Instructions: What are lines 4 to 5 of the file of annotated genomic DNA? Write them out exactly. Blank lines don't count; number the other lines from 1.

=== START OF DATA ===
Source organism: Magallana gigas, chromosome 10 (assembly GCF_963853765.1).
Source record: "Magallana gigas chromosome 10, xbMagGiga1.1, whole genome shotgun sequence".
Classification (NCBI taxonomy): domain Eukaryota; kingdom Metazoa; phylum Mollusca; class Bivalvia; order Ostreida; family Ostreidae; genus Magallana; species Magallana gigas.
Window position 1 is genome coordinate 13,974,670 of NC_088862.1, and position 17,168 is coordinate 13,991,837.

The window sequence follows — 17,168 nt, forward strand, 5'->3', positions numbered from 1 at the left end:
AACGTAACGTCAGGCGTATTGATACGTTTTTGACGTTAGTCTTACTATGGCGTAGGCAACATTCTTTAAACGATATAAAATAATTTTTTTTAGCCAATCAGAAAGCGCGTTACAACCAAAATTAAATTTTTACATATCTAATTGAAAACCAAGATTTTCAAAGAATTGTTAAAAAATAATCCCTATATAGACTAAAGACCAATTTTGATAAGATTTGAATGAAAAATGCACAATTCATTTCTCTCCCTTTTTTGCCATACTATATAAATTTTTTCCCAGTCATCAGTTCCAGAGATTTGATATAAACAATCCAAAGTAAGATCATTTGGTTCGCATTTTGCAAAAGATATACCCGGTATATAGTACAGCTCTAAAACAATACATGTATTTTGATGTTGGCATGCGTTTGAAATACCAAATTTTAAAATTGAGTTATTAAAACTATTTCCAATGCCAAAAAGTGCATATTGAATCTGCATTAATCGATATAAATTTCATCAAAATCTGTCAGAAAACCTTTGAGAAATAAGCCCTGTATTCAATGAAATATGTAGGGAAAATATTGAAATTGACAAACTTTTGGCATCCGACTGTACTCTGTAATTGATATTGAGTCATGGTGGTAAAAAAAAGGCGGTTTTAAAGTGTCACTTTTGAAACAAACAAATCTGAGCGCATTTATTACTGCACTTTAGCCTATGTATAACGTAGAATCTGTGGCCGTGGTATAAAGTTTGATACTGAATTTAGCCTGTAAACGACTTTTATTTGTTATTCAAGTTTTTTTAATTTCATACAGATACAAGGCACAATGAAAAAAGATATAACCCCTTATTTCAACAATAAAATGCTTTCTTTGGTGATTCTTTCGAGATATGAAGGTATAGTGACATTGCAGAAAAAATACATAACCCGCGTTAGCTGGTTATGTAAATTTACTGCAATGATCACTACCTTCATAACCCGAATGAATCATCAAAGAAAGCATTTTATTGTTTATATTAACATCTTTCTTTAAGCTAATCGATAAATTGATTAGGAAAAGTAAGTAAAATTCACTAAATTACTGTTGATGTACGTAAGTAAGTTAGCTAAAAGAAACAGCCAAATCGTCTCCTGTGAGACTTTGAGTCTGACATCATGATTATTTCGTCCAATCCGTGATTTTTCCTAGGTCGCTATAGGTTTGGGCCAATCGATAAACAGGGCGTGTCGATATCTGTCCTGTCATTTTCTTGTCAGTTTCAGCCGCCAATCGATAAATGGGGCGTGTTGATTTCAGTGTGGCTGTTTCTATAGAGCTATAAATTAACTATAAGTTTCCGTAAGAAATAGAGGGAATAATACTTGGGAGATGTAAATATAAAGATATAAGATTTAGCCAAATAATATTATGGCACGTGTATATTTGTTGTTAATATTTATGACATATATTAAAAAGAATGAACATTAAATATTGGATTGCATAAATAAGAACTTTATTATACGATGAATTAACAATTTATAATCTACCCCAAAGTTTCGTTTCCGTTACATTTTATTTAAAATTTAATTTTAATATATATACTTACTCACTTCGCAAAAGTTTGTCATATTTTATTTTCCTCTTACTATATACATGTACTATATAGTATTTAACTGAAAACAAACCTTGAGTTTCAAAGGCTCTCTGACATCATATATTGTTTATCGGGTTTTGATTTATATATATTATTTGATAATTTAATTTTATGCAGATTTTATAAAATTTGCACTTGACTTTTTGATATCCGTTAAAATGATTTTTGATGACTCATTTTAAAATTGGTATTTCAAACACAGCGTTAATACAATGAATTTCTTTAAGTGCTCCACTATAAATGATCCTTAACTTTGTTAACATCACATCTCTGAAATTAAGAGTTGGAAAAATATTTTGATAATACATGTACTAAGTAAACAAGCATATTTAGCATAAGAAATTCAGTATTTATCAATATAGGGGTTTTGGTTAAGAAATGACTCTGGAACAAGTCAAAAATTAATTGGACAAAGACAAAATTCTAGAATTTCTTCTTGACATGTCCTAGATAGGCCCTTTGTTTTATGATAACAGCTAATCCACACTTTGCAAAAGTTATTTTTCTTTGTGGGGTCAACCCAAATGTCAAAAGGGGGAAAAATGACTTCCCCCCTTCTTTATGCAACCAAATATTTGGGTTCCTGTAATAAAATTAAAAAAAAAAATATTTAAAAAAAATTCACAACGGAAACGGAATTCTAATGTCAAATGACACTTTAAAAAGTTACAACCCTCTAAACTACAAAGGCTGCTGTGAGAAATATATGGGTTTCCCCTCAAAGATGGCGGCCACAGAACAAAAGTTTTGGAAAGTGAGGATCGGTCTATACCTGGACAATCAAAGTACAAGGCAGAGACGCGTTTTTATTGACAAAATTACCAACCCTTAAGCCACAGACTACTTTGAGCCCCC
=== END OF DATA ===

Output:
Window position 1 is genome coordinate 13,974,670 of NC_088862.1, and position 17,168 is coordinate 13,991,837.

The window sequence follows — 17,168 nt, forward strand, 5'->3', positions numbered from 1 at the left end: